■ PHOTO 3. To test the voltage supplied to the circuit, I connected a
voltmeter to the rightmost and leftmost terminals of the battery. The
voltage supplied by the five potted plants was around 3. 2 volts in
■ PHOTO 5. The “crassula arborescens”
plant exhibits very good bioelectric
properties. Every ‘single cell’ of the plant
battery is able to supply up to 800
millivolts in open circuit. Connecting
more cells in series will increase the
■ PHOTO 4. The LCD timer running solely with the energy supplied by the
plants. Most of the time, the microcontroller is in deep sleep mode and
wakes up every second only to update the LCD display.
terminal is in contact with the pot soil. A relatively long
metal rod stuck into the dirt — also connected with an
alligator clip — is sufficient for this purpose (Photo 2).
Five potted plants are connected together in this way
to build a series circuit like the one shown in Photo 3. The
voltage supplied is around 3. 2 volts in open circuit. Now,
the MSP430 LCD timer with ultra-low power consumption
can be connected to the outer terminals of this battery.
The positive terminal of the LCD timer is connected to a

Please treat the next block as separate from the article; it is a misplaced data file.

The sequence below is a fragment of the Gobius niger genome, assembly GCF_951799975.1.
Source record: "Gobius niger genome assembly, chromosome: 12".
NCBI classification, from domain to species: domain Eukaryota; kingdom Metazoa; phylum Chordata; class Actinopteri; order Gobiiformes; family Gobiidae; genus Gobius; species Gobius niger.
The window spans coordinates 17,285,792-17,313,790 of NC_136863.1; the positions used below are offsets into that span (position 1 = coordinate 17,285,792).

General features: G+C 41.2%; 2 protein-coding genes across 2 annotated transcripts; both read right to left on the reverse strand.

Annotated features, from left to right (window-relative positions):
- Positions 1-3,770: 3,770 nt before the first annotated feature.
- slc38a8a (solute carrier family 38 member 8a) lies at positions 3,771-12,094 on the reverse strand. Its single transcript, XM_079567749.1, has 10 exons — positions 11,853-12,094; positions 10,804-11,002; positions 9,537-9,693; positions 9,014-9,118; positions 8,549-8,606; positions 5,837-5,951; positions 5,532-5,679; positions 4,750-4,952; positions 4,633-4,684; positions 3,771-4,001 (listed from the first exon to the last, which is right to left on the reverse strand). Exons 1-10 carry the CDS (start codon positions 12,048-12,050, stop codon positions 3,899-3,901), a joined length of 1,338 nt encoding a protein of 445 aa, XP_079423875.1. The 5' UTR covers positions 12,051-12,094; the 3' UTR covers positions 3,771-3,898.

free branch of the first plant in the series, while the
negative terminal is connected to the soil of the last plant in
the series. As soon as the power is connected, the LCD
timer starts counting up from zero to nine every second
over and over again (see Photo 4).
Good for the Environment
Most remote environmental sensing networks
(for climatic and wildlife monitoring) rely on batteries
which must be maintained and replaced on a regular
basis. These networks would benefit from self-sustaining
power sources. By using the bioelectric properties of living
plants, it is possible to tap a natural source of energy to
power electronic circuits, thus eliminating the need for
foster the development of new applications for electronics
and expand the number of locations in which they
operate. As an example, Voltree Power (www.voltree
power.com) is now deploying the first applications of this
novel technology from forest fire detection and prediction
to agricultural monitoring using ultra-low power wireless
mesh networks with built-in sensors.
The Perfect Plant
It is well known that during Thomas A. Edison’s process
of inventing the incandescent light bulb, he and his team
travelled around the world to find the right kind of filament.
He tried thousands of different ones and sometimes exotic
materials until he discovered exactly what he needed. Well,
I almost had the same experience. Not all plants exhibit the
same bioelectric properties. I put different kinds of office
and house plants under test until I found the right one for
my project. Its scientific name is ‘crassula arborescens’
and it’s originally from South Africa. Fortunately, it is quite
common and very easy to find in any flower shop.
Most office and house plants supply a voltage in the
range of 200 mV to 400 mV, but our succulent plant is
able to supply up to 800 mV in open circuit as shown in
Photo 5. This is ideal since it reduces the number of
September 2010 37